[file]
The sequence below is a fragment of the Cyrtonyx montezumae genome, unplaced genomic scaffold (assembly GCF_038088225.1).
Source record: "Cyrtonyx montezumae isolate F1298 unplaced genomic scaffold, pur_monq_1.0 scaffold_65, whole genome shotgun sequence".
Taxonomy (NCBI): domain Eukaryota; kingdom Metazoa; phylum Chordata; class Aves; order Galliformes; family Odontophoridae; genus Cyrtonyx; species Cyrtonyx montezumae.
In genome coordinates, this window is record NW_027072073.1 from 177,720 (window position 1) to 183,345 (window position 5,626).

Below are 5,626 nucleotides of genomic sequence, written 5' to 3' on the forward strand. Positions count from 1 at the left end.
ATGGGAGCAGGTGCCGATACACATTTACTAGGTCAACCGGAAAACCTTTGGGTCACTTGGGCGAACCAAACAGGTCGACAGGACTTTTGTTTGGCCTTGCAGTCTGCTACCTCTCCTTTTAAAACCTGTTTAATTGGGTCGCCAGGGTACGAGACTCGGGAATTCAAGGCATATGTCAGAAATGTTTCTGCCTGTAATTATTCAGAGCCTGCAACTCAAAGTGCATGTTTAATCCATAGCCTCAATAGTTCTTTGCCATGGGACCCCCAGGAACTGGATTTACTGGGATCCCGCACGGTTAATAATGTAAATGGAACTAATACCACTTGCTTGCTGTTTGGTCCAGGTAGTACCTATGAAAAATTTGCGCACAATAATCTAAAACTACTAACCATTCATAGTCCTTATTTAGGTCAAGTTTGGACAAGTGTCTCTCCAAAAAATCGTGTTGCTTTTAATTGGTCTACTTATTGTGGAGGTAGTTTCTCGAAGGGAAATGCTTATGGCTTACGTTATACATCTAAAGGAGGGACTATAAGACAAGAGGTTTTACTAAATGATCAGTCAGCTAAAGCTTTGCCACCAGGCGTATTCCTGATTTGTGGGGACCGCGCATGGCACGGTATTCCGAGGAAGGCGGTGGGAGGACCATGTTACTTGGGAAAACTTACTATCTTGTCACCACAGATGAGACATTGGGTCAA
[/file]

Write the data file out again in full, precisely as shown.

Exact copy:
The sequence below is a fragment of the Cyrtonyx montezumae genome, unplaced genomic scaffold (assembly GCF_038088225.1).
Source record: "Cyrtonyx montezumae isolate F1298 unplaced genomic scaffold, pur_monq_1.0 scaffold_65, whole genome shotgun sequence".
Taxonomy (NCBI): domain Eukaryota; kingdom Metazoa; phylum Chordata; class Aves; order Galliformes; family Odontophoridae; genus Cyrtonyx; species Cyrtonyx montezumae.
In genome coordinates, this window is record NW_027072073.1 from 177,720 (window position 1) to 183,345 (window position 5,626).

Below are 5,626 nucleotides of genomic sequence, written 5' to 3' on the forward strand. Positions count from 1 at the left end.
ATGGGAGCAGGTGCCGATACACATTTACTAGGTCAACCGGAAAACCTTTGGGTCACTTGGGCGAACCAAACAGGTCGACAGGACTTTTGTTTGGCCTTGCAGTCTGCTACCTCTCCTTTTAAAACCTGTTTAATTGGGTCGCCAGGGTACGAGACTCGGGAATTCAAGGCATATGTCAGAAATGTTTCTGCCTGTAATTATTCAGAGCCTGCAACTCAAAGTGCATGTTTAATCCATAGCCTCAATAGTTCTTTGCCATGGGACCCCCAGGAACTGGATTTACTGGGATCCCGCACGGTTAATAATGTAAATGGAACTAATACCACTTGCTTGCTGTTTGGTCCAGGTAGTACCTATGAAAAATTTGCGCACAATAATCTAAAACTACTAACCATTCATAGTCCTTATTTAGGTCAAGTTTGGACAAGTGTCTCTCCAAAAAATCGTGTTGCTTTTAATTGGTCTACTTATTGTGGAGGTAGTTTCTCGAAGGGAAATGCTTATGGCTTACGTTATACATCTAAAGGAGGGACTATAAGACAAGAGGTTTTACTAAATGATCAGTCAGCTAAAGCTTTGCCACCAGGCGTATTCCTGATTTGTGGGGACCGCGCATGGCACGGTATTCCGAGGAAGGCGGTGGGAGGACCATGTTACTTGGGAAAACTTACTATCTTGTCACCACAGATGAGACATTGGGTCAA